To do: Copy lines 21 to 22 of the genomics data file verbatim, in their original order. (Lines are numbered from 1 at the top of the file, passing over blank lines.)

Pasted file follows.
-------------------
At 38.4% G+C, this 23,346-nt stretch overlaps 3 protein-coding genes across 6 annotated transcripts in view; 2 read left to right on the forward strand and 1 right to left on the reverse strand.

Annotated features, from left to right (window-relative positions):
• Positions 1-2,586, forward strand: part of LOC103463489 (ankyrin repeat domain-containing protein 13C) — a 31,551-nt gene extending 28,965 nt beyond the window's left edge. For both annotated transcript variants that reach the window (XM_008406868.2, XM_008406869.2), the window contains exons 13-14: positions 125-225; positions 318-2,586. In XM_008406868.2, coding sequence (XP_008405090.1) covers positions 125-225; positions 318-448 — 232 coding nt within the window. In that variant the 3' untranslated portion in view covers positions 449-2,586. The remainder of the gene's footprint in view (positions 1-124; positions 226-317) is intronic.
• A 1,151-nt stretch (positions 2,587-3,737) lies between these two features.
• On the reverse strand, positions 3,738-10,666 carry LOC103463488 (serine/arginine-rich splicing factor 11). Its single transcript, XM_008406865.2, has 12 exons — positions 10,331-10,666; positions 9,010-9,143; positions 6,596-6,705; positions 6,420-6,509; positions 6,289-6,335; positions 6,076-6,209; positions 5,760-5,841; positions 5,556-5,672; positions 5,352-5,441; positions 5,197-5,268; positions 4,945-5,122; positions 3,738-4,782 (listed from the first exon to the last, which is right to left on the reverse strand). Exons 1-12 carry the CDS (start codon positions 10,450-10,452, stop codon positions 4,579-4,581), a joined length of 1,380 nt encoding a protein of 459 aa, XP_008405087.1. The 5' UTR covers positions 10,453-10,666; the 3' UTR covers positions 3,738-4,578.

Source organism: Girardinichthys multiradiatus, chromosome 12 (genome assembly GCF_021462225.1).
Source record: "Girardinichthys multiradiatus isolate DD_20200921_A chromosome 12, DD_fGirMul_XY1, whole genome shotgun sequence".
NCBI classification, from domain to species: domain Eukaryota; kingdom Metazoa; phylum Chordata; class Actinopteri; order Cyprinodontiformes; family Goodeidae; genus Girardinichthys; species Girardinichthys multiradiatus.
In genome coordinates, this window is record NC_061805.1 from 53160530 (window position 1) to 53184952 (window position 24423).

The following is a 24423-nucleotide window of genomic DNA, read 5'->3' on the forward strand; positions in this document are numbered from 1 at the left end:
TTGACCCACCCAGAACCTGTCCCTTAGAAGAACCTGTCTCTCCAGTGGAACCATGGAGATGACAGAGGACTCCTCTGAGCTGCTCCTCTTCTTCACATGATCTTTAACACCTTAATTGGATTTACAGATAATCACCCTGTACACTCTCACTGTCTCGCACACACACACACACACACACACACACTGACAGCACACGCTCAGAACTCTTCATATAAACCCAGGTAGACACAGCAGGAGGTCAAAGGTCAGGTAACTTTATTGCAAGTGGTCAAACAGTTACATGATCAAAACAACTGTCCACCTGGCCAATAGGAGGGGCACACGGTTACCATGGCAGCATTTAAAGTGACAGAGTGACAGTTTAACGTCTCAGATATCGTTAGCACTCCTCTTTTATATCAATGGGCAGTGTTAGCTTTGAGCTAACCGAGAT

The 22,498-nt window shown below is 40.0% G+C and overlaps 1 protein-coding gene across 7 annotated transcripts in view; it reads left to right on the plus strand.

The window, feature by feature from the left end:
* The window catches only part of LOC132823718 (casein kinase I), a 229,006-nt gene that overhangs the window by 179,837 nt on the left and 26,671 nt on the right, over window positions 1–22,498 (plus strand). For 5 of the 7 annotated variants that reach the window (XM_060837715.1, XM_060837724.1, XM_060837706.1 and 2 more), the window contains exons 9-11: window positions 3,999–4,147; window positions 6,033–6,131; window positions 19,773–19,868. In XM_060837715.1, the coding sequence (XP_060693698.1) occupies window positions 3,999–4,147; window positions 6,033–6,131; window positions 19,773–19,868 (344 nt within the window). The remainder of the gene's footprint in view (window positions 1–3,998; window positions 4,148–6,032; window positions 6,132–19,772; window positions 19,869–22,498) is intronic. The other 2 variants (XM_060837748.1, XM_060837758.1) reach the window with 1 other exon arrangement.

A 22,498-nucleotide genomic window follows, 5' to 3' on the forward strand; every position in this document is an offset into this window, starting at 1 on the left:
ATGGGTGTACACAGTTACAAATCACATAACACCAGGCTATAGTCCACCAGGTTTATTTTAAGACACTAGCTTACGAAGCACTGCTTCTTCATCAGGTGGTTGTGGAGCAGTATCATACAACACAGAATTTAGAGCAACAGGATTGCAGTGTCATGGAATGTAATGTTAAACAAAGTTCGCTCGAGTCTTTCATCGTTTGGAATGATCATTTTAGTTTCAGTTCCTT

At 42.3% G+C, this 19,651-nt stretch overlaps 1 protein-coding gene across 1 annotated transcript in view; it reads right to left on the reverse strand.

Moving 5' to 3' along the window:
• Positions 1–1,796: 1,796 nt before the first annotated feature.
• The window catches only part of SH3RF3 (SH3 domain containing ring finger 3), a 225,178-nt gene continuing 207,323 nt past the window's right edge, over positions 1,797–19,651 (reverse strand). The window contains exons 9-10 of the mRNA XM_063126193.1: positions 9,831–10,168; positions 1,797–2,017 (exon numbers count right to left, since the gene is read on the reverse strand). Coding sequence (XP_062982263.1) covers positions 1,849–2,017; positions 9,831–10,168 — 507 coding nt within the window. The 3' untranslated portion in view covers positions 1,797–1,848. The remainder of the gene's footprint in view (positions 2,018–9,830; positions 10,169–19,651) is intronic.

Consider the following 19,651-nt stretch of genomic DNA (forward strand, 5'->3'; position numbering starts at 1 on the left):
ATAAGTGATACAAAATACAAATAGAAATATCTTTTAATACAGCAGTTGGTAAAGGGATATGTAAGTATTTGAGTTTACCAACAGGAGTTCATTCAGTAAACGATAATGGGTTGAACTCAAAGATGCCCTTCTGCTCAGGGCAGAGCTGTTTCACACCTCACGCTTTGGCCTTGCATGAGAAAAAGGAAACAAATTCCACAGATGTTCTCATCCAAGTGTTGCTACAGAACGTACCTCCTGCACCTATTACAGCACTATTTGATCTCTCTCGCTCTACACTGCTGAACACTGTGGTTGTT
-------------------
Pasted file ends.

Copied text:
Consider the following 19,651-nt stretch of genomic DNA (forward strand, 5'->3'; position numbering starts at 1 on the left):
ATAAGTGATACAAAATACAAATAGAAATATCTTTTAATACAGCAGTTGGTAAAGGGATATGTAAGTATTTGAGTTTACCAACAGGAGTTCATTCAGTAAACGATAATGGGTTGAACTCAAAGATGCCCTTCTGCTCAGGGCAGAGCTGTTTCACACCTCACGCTTTGGCCTTGCATGAGAAAAAGGAAACAAATTCCACAGATGTTCTCATCCAAGTGTTGCTACAGAACGTACCTCCTGCACCTATTACAGCACTATTTGATCTCTCTCGCTCTACACTGCTGAACACTGTGGTTGTT